And so it was. With Thatha’s wisdom and Appa’s organization, the little caravan band set off. The Maths Teacher was relieved to have the trip so well organized. The children were happy. They brought along their tops and balls and wheels and marbles too.

The sky looked wonderful that day! Some of the caravan band only meant to travel till the next village and back. Most of them had no idea what the Quest was for, or even what a quest was! But they knew what fun was and they were not planning to miss any at any cost.

Lovely Sky : Photgraph by Satya Sarada Kandula

Lovely Sky : Photograph by Satya Sarada Kandula : All Rights Reserved

The dragon listened attentively to the whole story. “But where do you and I come in?” Draganna asked.”I am coming to it” Ravi said. Draganna was happy. It liked to be in stories. Draganna liked Ravi a lot.  He had exactly the right kind of manners to please dragons, dragonflies, big baroodas, dumtwits, dimwits and every other kind of creature including butterdragins.

Well, the happy caravan set off on its way. People dropped off and joined in as the caravan passed through the villages. The villagers were happy to give the caravanners a bit of food and water to drink and helped them wash the animals. They had messages and  parcels to be delivered to the folks of the villages ahead in the routes and were glad to hear the story of Thatha and his Magic Grain. They had questions to ask Ajji about marriage proposals and children’s ailments, cures for stomach aches and recipies. They discussed crops and weather with appa.

The Maths Teacher stuck close to Thatha and learned as much as he could about the field full of shy magical plants and the proper way to behave in their presence. You must never so much as pluck a leaf from any plant without asking it permission first, preferably in Sanskrit, because said Thatha, everyone knows that Sanskrit is the language that links nature to humans. Even the sun and moon can understand sanskrit – to say nothing of the rain, wind and waves of the sea. If you say the right Sanskrit words – pebbles or mountains will do whatever you ask of them! So the maths teacher learned some magical sanskrit words and sounds from Thatha every day. Ravi, Veer and Siddhu, would stop playing and hang around attentively whenever Thatha taught the maths teacher anything.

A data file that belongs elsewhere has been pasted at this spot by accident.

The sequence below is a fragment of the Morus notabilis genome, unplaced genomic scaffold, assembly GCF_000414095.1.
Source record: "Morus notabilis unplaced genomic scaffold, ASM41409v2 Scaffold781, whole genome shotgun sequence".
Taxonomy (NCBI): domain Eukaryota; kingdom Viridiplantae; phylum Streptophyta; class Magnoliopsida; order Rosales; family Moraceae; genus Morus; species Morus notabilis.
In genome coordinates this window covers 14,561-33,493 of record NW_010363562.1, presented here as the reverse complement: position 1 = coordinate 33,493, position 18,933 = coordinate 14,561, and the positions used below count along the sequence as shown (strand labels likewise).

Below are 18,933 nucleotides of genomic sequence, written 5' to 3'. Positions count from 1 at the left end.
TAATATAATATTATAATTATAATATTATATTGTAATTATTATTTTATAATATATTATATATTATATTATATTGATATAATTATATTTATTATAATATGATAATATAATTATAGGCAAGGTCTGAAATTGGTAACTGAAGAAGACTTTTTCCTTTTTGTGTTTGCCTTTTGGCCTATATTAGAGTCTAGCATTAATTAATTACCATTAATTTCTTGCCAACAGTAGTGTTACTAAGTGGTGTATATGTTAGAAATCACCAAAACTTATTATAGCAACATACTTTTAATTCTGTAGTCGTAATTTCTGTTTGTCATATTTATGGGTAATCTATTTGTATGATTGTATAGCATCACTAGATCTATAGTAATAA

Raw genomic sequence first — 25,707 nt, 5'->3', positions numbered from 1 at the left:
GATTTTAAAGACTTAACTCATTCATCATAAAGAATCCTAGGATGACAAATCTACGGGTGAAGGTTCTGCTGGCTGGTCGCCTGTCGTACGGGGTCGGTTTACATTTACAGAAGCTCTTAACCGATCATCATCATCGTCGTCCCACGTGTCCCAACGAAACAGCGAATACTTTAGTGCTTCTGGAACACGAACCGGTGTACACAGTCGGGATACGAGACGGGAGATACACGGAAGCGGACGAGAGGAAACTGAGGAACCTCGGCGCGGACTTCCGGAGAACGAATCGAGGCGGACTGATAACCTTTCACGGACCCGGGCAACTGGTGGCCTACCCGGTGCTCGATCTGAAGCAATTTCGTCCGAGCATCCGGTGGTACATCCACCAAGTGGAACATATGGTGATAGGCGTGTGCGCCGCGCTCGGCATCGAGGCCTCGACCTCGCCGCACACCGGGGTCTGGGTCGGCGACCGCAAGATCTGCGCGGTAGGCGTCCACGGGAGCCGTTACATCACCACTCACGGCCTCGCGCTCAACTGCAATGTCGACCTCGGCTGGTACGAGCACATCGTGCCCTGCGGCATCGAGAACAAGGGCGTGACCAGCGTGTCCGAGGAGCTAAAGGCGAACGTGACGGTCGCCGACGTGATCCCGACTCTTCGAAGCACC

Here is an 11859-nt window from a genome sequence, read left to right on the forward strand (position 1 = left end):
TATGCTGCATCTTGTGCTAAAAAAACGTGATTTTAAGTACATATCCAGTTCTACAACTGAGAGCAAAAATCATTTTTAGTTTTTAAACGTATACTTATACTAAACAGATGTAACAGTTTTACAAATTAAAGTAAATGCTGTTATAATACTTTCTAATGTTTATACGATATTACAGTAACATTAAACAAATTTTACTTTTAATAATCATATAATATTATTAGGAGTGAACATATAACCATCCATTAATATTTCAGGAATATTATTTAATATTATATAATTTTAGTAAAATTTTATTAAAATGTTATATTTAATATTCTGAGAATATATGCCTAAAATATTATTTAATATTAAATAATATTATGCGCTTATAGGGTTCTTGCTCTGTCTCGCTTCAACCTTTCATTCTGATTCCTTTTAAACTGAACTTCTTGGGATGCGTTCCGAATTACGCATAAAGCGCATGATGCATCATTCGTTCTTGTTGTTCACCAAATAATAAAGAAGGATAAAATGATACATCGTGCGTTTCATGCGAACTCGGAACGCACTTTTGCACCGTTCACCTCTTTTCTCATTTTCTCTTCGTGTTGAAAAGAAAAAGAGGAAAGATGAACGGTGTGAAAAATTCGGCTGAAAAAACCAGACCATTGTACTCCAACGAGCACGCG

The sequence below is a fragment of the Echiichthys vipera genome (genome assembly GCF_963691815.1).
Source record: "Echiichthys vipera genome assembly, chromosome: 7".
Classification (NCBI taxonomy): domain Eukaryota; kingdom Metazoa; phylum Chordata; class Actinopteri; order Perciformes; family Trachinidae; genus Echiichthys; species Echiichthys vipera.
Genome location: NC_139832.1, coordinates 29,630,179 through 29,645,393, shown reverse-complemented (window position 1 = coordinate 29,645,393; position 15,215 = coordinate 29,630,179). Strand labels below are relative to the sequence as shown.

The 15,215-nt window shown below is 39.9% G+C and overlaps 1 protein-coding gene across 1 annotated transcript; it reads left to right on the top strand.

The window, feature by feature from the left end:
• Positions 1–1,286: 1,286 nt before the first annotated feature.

Later they practiced all the words and sounds and made sure they got them right! At night Amma or Thatha would sing and all the caravanners would listen happily looking at the stars as they fell asleep. Sometimes, the children from the villages would also come and sleep in the caravan and listen to the lovely songs as they slept.

As they came closer to the mountains, the caravan started becoming smaller. Finally, only the people who were serious about the Quest wanted to go forward. Thatha and the Maths Teacher, Ravi, Veer and Siddhu, Appa and Amma, Ajji and one bullock cart full of stuff. Ajji took to riding in the bullock cart a lot more, because she was getting tired. And by the time they came to a  mountain people village, amma and appa knew, that it would be better of Ajji did not travel anymore. “I think I’ll stay back here and look after Ajji” said Amma. “You folks can go forward.” Appa and Maths teacher had a talk and decided that Appa should stay back with Amma and Ajji to care for them. It would also be hard to take the bullock cart forward.

Amma spoke to Ajji. “Ajji, I really would like to learn the music and recipies of the people of this village. I would be very happy if you and Appa stayed here with me. I need some company too. Would you mind staying back with me?” Ajji never, ever said no to anyone who needed her help. So she said, “Sure, I will!” and that was decided.

So now there was Thatha, Maths Teacher, Ravi, Veer and Siddhu, with little bundles on their backs, taking only exactly what they needed, setting of on the final and most important part of the quest.

Authorship and Copyright Notice : All Rights Reserved : Satya Sarada Kandula